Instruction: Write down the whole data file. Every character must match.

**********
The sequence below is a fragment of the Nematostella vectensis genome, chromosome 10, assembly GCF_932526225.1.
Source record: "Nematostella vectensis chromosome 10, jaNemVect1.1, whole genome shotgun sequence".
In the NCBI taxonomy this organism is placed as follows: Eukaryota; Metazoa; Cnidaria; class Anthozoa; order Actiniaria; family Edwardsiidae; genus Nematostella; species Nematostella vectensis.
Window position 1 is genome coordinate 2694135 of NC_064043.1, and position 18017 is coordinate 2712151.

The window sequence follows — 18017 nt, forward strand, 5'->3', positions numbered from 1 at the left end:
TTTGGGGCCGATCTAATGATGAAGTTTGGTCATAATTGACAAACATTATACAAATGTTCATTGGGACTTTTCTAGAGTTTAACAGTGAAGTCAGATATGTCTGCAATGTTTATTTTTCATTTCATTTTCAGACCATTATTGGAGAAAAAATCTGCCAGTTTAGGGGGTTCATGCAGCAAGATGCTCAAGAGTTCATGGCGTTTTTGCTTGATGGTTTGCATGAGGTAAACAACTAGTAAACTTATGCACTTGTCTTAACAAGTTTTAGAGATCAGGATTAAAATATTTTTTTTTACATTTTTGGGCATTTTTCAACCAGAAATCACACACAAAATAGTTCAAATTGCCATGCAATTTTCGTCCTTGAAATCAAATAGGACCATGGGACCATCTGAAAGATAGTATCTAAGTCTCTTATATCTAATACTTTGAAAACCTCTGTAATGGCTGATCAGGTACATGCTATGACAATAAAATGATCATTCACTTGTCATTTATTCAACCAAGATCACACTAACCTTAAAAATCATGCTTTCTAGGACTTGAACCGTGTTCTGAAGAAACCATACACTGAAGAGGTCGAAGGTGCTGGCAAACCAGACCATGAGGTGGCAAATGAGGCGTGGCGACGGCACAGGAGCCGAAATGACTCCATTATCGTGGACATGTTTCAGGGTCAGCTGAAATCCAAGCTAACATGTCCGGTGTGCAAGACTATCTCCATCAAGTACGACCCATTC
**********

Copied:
The sequence below is a fragment of the Nematostella vectensis genome, chromosome 10, assembly GCF_932526225.1.
Source record: "Nematostella vectensis chromosome 10, jaNemVect1.1, whole genome shotgun sequence".
In the NCBI taxonomy this organism is placed as follows: Eukaryota; Metazoa; Cnidaria; class Anthozoa; order Actiniaria; family Edwardsiidae; genus Nematostella; species Nematostella vectensis.
Window position 1 is genome coordinate 2694135 of NC_064043.1, and position 18017 is coordinate 2712151.

The window sequence follows — 18017 nt, forward strand, 5'->3', positions numbered from 1 at the left end:
TTTGGGGCCGATCTAATGATGAAGTTTGGTCATAATTGACAAACATTATACAAATGTTCATTGGGACTTTTCTAGAGTTTAACAGTGAAGTCAGATATGTCTGCAATGTTTATTTTTCATTTCATTTTCAGACCATTATTGGAGAAAAAATCTGCCAGTTTAGGGGGTTCATGCAGCAAGATGCTCAAGAGTTCATGGCGTTTTTGCTTGATGGTTTGCATGAGGTAAACAACTAGTAAACTTATGCACTTGTCTTAACAAGTTTTAGAGATCAGGATTAAAATATTTTTTTTTACATTTTTGGGCATTTTTCAACCAGAAATCACACACAAAATAGTTCAAATTGCCATGCAATTTTCGTCCTTGAAATCAAATAGGACCATGGGACCATCTGAAAGATAGTATCTAAGTCTCTTATATCTAATACTTTGAAAACCTCTGTAATGGCTGATCAGGTACATGCTATGACAATAAAATGATCATTCACTTGTCATTTATTCAACCAAGATCACACTAACCTTAAAAATCATGCTTTCTAGGACTTGAACCGTGTTCTGAAGAAACCATACACTGAAGAGGTCGAAGGTGCTGGCAAACCAGACCATGAGGTGGCAAATGAGGCGTGGCGACGGCACAGGAGCCGAAATGACTCCATTATCGTGGACATGTTTCAGGGTCAGCTGAAATCCAAGCTAACATGTCCGGTGTGCAAGACTATCTCCATCAAGTACGACCCATTC